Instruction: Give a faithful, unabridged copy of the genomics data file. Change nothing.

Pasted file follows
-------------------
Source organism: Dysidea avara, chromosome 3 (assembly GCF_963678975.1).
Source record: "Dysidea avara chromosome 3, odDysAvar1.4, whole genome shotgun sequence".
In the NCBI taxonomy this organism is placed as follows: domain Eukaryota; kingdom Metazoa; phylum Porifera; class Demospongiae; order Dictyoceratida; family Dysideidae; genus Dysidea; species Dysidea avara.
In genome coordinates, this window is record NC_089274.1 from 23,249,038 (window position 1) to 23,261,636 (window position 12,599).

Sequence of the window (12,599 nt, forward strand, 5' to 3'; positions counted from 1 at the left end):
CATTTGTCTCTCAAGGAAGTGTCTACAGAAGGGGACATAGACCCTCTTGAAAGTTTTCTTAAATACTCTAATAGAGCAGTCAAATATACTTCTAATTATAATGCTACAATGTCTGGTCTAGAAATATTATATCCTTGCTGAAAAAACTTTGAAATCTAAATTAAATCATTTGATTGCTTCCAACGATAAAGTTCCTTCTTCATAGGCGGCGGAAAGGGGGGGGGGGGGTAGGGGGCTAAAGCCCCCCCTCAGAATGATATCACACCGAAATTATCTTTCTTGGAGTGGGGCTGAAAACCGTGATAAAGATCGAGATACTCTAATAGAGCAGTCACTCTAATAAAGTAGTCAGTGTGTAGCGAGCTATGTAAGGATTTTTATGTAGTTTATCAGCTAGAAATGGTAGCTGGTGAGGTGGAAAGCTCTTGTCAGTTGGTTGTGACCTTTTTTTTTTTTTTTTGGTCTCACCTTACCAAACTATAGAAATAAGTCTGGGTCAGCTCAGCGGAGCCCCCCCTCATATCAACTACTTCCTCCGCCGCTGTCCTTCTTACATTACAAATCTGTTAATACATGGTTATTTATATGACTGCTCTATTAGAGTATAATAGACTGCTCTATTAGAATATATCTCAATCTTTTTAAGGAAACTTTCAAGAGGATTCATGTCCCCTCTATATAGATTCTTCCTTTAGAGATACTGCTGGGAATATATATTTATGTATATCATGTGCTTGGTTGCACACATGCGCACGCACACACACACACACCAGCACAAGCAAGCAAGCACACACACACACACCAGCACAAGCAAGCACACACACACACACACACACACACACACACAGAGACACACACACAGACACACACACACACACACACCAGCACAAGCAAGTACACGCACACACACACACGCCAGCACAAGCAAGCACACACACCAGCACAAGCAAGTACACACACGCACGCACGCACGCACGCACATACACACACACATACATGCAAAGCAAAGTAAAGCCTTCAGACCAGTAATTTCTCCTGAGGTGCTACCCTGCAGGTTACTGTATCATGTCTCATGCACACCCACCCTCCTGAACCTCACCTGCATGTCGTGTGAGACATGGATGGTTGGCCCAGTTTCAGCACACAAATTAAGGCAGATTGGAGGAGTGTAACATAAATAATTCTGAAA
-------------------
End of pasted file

Source organism: Dysidea avara, chromosome 3 (assembly GCF_963678975.1).
Source record: "Dysidea avara chromosome 3, odDysAvar1.4, whole genome shotgun sequence".
In the NCBI taxonomy this organism is placed as follows: domain Eukaryota; kingdom Metazoa; phylum Porifera; class Demospongiae; order Dictyoceratida; family Dysideidae; genus Dysidea; species Dysidea avara.
In genome coordinates, this window is record NC_089274.1 from 23,249,038 (window position 1) to 23,261,636 (window position 12,599).

Sequence of the window (12,599 nt, forward strand, 5' to 3'; positions counted from 1 at the left end):
CATTTGTCTCTCAAGGAAGTGTCTACAGAAGGGGACATAGACCCTCTTGAAAGTTTTCTTAAATACTCTAATAGAGCAGTCAAATATACTTCTAATTATAATGCTACAATGTCTGGTCTAGAAATATTATATCCTTGCTGAAAAAACTTTGAAATCTAAATTAAATCATTTGATTGCTTCCAACGATAAAGTTCCTTCTTCATAGGCGGCGGAAAGGGGGGGGGGGGGTAGGGGGCTAAAGCCCCCCCTCAGAATGATATCACACCGAAATTATCTTTCTTGGAGTGGGGCTGAAAACCGTGATAAAGATCGAGATACTCTAATAGAGCAGTCACTCTAATAAAGTAGTCAGTGTGTAGCGAGCTATGTAAGGATTTTTATGTAGTTTATCAGCTAGAAATGGTAGCTGGTGAGGTGGAAAGCTCTTGTCAGTTGGTTGTGACCTTTTTTTTTTTTTTTTGGTCTCACCTTACCAAACTATAGAAATAAGTCTGGGTCAGCTCAGCGGAGCCCCCCCTCATATCAACTACTTCCTCCGCCGCTGTCCTTCTTACATTACAAATCTGTTAATACATGGTTATTTATATGACTGCTCTATTAGAGTATAATAGACTGCTCTATTAGAATATATCTCAATCTTTTTAAGGAAACTTTCAAGAGGATTCATGTCCCCTCTATATAGATTCTTCCTTTAGAGATACTGCTGGGAATATATATTTATGTATATCATGTGCTTGGTTGCACACATGCGCACGCACACACACACACACCAGCACAAGCAAGCAAGCACACACACACACACCAGCACAAGCAAGCACACACACACACACACACACACACACACACAGAGACACACACACAGACACACACACACACACACACCAGCACAAGCAAGTACACGCACACACACACACGCCAGCACAAGCAAGCACACACACCAGCACAAGCAAGTACACACACGCACGCACGCACGCACGCACATACACACACACATACATGCAAAGCAAAGTAAAGCCTTCAGACCAGTAATTTCTCCTGAGGTGCTACCCTGCAGGTTACTGTATCATGTCTCATGCACACCCACCCTCCTGAACCTCACCTGCATGTCGTGTGAGACATGGATGGTTGGCCCAGTTTCAGCACACAAATTAAGGCAGATTGGAGGAGTGTAACATAAATAATTCTGAAA